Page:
Sony has announced its 2021 OLED and LCD TV lineup with premium models featuring a more advanced, "cognitive" picture processor and a new video streaming service that provides access to hundreds of Sony Pictures Entertainment films.
Sony’s new picture processor is called the Cognitive Processor XR, and it replaces last year’s Picture Processor X1. The company said it will power its new fleet of Bravia XR TVs, including its flagship 8K Master Series Sony Z9J LCD TV (pictured, above), which will be available in 75-inch and 85-inch sizes, and its two OLED series TVs, the Sony A90J Master Series (pictured below) and the Sony A80J OLED. The A90J will be available with LG Display’s all-new 83-inch OLED panel, as well as 55-inch and 65-inch models. The A80J will come in 55-inch, 65-inch and 75-inch sizes.
Other models equipped with the new chip include Sony’s premium 4K LCD TV, the Sony X95J, as well as the mid-range Sony X90J. Both of those TVs sport full array local dimming that leads to improved contrast and higher brightness, but they lack the Mini-LED backlights that Samsung Electronics and LG Electronics are using in their new LCD TVs.
Sony said the Cognitive Processor XR adds a layer of “cognitive intelligence” to its proprietary artificial intelligence algorithms. Essentially, it helps the TVs to understand the source content in a more human way, Sony said, making it possible to come up with more effective picture and sound enhancements.
More specifically what it does is it detects and enhances the focal point of the on-screen action by examining key elements in the source material, such as the colour, contrast, depth, detail and texture, in multiple zones. That information is then cross-analysed with metadata within and between each frame, in a similar way to how the human brain functions. The net effect is that Sony can increase brightness in the right parts of the picture and make the contrast appear more realistic.
The sound experience gets a boost too, with a new dimension added to Sony’s sound-from-picture design. Sony said its 3D surround Upscaling technology makes use of the new actuators and frame tweeters that sit at the top of the panel to create a virtual 5.1.2 channel experience from any 5.1 or 2 channel audio signal. Moreover the size of the built-in speakers has been increased, and the actuators have been redesigned to deliver better performance and creating a more immersive soundstage, Sony said.
Moving on, another interesting change from last year’s Sony lineup has to do with the Android TV interface. It has been given a big makeover with the new Google TV UI that appeared on Google’s new Chromecast dongle device late last year. Sony said its TVs will be the first in the world to feature the new skin.
On the aesthetics front, Sony is sticking with its traditional single slate design, with most of this year’s models featuring a three-way stand that ensures stability with both wide and central-positioned feet, while the soundbar leaves a bit of room at the bottom of the panel for another speaker, if desired.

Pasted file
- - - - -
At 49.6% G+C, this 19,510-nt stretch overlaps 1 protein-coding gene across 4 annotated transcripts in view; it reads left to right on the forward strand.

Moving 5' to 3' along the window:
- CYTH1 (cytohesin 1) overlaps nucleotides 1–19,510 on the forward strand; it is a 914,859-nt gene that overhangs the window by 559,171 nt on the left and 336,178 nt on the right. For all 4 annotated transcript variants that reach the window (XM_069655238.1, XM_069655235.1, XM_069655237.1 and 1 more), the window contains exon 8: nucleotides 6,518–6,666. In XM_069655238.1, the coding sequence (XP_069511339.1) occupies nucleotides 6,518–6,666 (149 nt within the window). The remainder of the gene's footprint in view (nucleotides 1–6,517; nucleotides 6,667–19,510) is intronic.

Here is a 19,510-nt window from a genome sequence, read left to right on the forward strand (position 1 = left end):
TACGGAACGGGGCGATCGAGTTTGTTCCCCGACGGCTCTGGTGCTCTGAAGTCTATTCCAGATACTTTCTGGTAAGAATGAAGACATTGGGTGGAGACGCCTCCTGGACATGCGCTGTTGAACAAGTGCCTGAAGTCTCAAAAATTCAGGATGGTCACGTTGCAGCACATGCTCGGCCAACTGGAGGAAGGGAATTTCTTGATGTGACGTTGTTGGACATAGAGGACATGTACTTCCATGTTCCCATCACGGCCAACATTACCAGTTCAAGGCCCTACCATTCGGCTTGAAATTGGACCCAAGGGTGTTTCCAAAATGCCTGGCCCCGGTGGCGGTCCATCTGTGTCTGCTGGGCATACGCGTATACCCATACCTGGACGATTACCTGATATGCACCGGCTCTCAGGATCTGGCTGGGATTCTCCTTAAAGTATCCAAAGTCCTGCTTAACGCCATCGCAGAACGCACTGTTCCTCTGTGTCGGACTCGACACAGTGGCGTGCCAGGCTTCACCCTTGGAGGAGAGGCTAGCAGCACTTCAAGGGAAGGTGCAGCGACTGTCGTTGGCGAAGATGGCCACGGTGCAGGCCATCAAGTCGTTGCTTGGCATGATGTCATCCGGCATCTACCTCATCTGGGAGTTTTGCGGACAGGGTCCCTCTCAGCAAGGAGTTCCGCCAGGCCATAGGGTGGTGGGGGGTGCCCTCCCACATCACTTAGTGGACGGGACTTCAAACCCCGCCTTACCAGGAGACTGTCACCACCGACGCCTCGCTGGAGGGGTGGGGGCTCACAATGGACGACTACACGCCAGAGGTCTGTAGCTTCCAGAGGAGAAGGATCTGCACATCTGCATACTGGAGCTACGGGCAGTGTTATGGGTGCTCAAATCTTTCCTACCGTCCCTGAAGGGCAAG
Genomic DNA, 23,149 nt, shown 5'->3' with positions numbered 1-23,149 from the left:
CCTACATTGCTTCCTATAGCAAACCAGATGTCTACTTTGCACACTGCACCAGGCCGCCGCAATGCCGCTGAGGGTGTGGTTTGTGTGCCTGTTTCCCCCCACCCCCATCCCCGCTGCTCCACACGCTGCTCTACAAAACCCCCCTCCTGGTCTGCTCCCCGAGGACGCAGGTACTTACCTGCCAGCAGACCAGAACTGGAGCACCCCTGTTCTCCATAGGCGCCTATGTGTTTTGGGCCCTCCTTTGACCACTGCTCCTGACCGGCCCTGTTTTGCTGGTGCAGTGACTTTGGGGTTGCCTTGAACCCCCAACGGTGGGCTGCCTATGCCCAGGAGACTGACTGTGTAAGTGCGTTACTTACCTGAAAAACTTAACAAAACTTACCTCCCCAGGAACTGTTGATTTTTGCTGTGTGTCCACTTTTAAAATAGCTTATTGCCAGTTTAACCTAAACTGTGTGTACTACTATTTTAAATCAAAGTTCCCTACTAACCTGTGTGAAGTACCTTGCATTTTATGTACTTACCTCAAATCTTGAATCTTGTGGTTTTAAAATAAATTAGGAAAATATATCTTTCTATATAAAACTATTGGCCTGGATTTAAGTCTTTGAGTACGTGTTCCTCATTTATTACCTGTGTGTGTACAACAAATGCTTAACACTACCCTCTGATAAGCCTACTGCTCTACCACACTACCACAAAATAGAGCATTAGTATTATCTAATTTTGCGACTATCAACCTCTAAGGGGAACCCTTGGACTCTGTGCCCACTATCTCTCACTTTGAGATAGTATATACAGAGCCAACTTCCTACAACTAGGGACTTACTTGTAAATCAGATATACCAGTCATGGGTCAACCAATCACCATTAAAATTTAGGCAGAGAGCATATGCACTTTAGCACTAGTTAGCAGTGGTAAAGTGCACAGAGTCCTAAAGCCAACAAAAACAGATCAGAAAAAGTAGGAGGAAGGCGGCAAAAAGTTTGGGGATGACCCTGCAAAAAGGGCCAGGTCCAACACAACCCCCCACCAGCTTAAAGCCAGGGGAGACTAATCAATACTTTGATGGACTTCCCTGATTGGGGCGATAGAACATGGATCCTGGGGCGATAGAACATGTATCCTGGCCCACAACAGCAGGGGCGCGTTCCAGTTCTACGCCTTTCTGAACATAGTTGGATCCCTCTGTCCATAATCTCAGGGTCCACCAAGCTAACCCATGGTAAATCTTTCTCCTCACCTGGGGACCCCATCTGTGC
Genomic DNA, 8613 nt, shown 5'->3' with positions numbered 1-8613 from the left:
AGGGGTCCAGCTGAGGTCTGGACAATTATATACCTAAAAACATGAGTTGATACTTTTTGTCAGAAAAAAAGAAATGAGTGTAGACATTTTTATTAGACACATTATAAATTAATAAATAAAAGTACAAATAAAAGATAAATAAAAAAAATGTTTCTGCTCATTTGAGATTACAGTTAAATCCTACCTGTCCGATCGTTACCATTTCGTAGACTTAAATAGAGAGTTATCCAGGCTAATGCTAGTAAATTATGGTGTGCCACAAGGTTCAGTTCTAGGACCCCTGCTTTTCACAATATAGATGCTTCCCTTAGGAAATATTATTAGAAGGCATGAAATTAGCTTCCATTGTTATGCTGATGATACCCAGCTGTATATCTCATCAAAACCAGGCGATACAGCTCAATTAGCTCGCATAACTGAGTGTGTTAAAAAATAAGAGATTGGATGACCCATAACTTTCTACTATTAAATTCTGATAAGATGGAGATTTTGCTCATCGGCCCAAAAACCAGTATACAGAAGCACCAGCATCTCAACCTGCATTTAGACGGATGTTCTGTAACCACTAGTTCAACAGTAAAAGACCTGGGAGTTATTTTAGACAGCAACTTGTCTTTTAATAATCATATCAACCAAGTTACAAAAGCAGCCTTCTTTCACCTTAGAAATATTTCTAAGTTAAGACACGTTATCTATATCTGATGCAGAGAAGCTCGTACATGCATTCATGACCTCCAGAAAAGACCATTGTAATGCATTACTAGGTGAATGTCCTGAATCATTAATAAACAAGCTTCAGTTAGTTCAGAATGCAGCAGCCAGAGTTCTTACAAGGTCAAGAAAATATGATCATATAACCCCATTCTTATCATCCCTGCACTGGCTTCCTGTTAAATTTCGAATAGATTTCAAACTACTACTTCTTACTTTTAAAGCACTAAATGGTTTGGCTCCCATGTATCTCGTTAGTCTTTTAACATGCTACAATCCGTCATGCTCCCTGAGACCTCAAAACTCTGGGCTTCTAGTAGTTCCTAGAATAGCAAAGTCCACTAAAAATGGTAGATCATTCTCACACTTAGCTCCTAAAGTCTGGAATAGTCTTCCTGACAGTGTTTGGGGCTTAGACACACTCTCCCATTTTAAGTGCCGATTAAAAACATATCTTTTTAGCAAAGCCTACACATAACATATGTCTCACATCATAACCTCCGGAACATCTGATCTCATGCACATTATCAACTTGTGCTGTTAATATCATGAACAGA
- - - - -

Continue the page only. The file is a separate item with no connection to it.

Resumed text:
For those with smaller budgets, Sony has a few more affordable LCD TVs powered by last year’s Pictures Processor X1. They include the Sony X85J and the Sony X80J, which come in various sizes and feature the Google TV skin plus many other benenfits such as the low lag HDMI 2.1 features demanded by the next-generation Playstation 5 and Xbox Series X consoles.
As for Sony’s new streaming service, this promises to be quite a gift. It’s called Bravia CORE video and it will be exclusive to the upper end Bravia XR TVs, delivering what Sony promises to be the highest bitrate of any streaming service currently available.
Bravia CORE will serve the latest blockbusters from Sony Pictures Entertainment and also hundreds of the company’s classics in 4K Blu-ray-like HDR quality at up to 80 Mbps. That’s big news because it raises the bar for video streaming quality so long as you have a fast enough internet connection.
For comparison, Netflix streams 4K video in HDR at up to 17.2 Mbps, depending on the scene, while Apple TV+ goes a bit faster with content that exceeds 40 Mb/s video bitrate during certain scenes.
"Bravia Core is the first in the industry to feature Pure Stream technology, achieving near lossless UHD BD equivalent quality with streaming up to 80 Mbps," Sony said.
Sony said the newest titles can be purchased or redeemed via vouchers that come with the Sony TV consumers buy. Customers will also have access to an “Unlimited Streaming” section with more than 100 titles from Sony Pictures’ catalogue, with more to come in future. Sony also Bravis CORE will provide the largest library of IMAX Enhanced content, with more than 50 titles at launch.
The Bravia CORE service will launch in more than 50 countries this year, including North America and most of Europe, with the exception of Italy. Sony added that the service will evolve over time and is “ready for the future” which could mean it’s planning to add some 8K content to its library at a later date.
Sony hasn't yet said anything about pricing or availabilty, but we expect to see more of its new TVs, including its new Crystal LED displays, at the virtual Consumer Electronics Show next week.